About the Work
URI PROVIDENCE CAMPUS AND PROVIDENCE ART WINDOWS present
TAMARA DIAZ ON CANVAS.
Tamara is a social worker and a community based artist in Providence. She has worked with young people locally, nationally and internationally creating community murals celebrating the life of the people. Largely self taught, Tamara’s artwork reflects her Caribbean and Hispanic Heritage in the color choices, symbols, icon and folk art styling in much of the work. Her themes are often an empowering voice speaking for women, minority peoples and the disadvantaged – giving voice, offering hope and Celebrating Diversity.
About the Artist
I was born in New York City on July 5, 1973 and lived with my Abuela, Mami, Papi and little bro, Rolando, for five years before moving to Barcelona, Spain. My mother grew up in the Bronx, New York, with her parents, who were Holocaust survivors. My father’s family came from Cuba to America in 1962, leaving everything behind. I began my first art portfolio and received a medal after entering an art competition in the 3rd grade. During these early years, I was moved by the art of Antonio Gaudi, an artist famous for his beautiful and funky architecture in Barcelona. After traveling with my family to England, France, Switzerland, and Andorra, I moved back to the New York City area at the age of ten and was part of the New York City hip-hop and graffiti scene throughout high school; Soon after, I had my first art exhibit featuring a series of marker designs in 1989. I was very independent and moved by the art of Keith Haring, and the cultural scene that NYC had to offer.
In 1991, I moved to Rhode Island to attend Roger Williams University, where I became involved with campus groups including the Women's Center, the Minority Mentor Program, Hillel, the Multi-Cultural Affairs Committee, and Dean's Diversity Council. I focused my academic work on a psychology degree, which led to a five-year employment at a shelter for teenaged girls. Working with these kids, I discovered that art and culture was a universal way to connect. I suffered my own heartbreak while working with many young Latinas who had been removed from home, and as a result, were cut off from their cultural roots. I took trips to Puerto Rico, Jamaica, and did a semester exploring the Latino/a and Native American cultures of New Mexico, an experience that sparked my appreciation for pueblo culture, spirituality, and art. In 1998, I graduated with my Masters of Social Work from Rhode Island College, and began working with children at St. Vincent’s Home for Children, who had been abused and neglected. In 2000, I made my first painting, which was followed by about 300 or more paintings, and portfolios of ink, colored pencil drawings and photography.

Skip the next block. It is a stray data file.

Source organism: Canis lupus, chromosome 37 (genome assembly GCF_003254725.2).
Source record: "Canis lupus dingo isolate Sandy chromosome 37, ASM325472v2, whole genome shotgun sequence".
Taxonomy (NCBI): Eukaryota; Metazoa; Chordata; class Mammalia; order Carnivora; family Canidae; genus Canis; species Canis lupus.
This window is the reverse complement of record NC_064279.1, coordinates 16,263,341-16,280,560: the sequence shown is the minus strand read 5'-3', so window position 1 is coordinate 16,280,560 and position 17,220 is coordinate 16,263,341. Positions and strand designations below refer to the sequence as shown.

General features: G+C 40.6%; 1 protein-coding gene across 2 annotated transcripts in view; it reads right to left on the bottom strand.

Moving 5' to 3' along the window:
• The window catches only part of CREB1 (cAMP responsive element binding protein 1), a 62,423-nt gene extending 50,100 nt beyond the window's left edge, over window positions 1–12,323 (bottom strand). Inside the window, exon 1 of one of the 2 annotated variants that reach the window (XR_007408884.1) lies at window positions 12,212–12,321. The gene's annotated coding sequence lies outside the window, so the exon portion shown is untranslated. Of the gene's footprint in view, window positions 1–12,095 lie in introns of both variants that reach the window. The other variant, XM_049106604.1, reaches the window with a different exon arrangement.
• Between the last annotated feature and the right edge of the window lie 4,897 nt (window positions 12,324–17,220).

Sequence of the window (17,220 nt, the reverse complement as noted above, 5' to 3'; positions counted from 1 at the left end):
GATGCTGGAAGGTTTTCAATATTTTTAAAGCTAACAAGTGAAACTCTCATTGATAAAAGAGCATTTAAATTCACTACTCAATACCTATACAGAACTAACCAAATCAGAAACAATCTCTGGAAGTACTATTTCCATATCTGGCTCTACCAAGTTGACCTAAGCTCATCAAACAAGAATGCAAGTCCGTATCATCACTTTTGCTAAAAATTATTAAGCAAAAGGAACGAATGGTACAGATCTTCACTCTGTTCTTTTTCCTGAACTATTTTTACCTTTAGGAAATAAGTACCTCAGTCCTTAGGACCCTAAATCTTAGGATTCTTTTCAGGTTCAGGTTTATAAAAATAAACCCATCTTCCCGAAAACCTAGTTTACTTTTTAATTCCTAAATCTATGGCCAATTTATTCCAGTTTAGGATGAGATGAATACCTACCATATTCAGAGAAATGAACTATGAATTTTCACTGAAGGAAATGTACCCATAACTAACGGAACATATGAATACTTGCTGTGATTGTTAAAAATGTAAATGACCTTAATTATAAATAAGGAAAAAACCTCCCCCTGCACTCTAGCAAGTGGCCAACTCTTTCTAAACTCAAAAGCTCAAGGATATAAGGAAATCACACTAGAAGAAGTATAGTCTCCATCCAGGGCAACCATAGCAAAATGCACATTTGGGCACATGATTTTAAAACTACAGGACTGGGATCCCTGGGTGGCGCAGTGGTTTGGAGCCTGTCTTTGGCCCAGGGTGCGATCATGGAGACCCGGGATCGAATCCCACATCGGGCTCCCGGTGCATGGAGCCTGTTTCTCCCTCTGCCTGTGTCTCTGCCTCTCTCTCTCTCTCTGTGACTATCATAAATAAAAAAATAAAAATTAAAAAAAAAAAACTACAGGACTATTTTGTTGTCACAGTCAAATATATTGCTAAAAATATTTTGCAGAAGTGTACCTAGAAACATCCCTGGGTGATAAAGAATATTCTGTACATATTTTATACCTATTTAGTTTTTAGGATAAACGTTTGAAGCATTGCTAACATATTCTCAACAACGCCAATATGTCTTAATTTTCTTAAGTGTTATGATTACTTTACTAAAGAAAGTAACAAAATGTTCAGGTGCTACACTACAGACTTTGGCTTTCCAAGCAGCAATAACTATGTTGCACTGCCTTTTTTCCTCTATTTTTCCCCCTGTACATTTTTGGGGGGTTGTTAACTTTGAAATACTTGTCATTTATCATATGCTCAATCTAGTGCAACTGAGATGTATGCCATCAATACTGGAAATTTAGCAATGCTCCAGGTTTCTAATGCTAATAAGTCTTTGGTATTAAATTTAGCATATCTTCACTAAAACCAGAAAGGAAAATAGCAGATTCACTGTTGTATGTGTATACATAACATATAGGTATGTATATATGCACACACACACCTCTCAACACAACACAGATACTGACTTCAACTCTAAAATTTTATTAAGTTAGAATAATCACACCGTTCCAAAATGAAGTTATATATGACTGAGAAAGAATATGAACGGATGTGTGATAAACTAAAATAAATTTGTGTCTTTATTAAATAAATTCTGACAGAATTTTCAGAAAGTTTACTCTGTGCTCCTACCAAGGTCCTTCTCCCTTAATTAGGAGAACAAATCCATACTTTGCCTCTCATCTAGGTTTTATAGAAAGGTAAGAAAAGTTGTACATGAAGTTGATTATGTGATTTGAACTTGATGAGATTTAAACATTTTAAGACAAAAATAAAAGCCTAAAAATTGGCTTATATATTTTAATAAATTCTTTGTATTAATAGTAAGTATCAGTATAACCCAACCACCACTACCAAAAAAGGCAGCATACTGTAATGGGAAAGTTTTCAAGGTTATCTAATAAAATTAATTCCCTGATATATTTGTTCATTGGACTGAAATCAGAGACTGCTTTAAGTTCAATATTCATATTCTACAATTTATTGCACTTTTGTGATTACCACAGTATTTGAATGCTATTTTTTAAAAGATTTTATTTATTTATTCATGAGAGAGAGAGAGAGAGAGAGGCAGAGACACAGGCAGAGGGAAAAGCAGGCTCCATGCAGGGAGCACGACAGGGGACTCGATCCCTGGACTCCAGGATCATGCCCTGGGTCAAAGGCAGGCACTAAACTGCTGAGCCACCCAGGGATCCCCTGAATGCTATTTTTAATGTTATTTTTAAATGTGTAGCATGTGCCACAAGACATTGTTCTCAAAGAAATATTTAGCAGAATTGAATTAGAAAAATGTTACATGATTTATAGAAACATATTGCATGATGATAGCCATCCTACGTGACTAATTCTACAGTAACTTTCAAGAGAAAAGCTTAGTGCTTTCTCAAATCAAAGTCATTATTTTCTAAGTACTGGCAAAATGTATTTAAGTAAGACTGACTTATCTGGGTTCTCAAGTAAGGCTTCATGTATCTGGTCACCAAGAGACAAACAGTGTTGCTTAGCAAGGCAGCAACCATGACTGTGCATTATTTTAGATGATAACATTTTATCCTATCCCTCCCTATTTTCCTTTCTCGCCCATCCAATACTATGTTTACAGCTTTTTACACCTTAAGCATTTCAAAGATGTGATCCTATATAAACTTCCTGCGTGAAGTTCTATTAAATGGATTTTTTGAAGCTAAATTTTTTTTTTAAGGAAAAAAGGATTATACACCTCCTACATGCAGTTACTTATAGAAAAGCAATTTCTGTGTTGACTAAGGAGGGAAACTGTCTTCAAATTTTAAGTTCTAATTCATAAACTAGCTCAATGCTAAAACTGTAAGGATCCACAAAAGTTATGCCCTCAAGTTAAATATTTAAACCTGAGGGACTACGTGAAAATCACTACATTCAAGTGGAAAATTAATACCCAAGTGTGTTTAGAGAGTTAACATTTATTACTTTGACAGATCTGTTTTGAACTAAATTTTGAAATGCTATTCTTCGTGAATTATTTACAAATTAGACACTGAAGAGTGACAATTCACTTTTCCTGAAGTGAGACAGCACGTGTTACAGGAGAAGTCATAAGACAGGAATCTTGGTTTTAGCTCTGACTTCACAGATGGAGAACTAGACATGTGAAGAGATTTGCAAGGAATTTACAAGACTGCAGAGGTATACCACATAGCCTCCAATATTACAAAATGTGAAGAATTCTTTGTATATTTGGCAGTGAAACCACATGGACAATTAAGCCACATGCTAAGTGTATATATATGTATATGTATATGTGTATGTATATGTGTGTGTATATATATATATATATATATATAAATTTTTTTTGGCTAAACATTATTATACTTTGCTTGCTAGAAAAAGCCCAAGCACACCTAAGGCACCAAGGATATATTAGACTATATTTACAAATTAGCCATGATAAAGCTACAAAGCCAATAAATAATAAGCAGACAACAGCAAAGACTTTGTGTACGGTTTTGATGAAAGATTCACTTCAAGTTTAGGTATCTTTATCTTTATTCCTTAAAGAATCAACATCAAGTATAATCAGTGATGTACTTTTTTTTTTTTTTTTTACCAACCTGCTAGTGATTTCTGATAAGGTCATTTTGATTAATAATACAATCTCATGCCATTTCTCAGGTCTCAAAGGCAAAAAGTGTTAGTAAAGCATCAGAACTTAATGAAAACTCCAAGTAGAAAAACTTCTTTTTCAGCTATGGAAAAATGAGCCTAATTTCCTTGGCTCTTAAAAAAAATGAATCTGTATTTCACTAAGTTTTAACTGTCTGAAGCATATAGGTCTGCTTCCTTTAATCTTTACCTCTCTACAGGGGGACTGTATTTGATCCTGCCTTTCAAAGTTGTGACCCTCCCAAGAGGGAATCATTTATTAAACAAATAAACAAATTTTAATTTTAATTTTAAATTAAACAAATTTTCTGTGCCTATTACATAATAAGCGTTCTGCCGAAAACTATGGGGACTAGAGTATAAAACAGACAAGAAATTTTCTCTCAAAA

I use art a form of healing for others and myself. Especially in the work I do with children and getting through my own growth and grief process, I feel lucky to be able to express my truth and stories through different art mediums. With children, I work mostly through collage, color pencil drawings, and watercolors. Some children seem closed off and art and breathing can help to open up. I try to model how to do this, and they seem to feel so validated and understood through the process since there is no judgment. At times, I have felt that if it weren’t for art, I would not survive, so I try to pass on that gift to others. I have been through some difficult times and the result has been a narrative of symbols that I could not even comprehend or verbally articulate. They came pouring out in an unconscious language, which at times helped me understand what I was feeling. That is pretty much what I want to pass along to the children; a way of coping, communication and self-expression.
I am very passionate about documentation, photography and seeing how different cultures and classes live, both here and in other countries. I’ve done backpacking trips through Costa Rica, Mexico, England, Scotland, Ireland, Italy and Spain, Panama and also lived in Philadelphia for 3 years while working in North Philly’s Latino community. More recently, I have worked on two murals; one in Providence RI and the other in Azua, Dominican Republic while volunteering with a children’s program called Casa Ana in 2013.
My life philosophy is of unconditional love, peace, service and non-judgment. I currently work as a clinical therapist, doing trauma work and using art and other self-expressive therapies to assist in the healing process of children and families. In 2010, I opened my own therapy practice in Providence and am working primarily with the Latino community. Extremely passionate about my work with children/families, I feel so blessed and honored for these opportunities. One dream has been to travel to my homeland, Cuba, to meet my family and reconnect with my Cuban roots.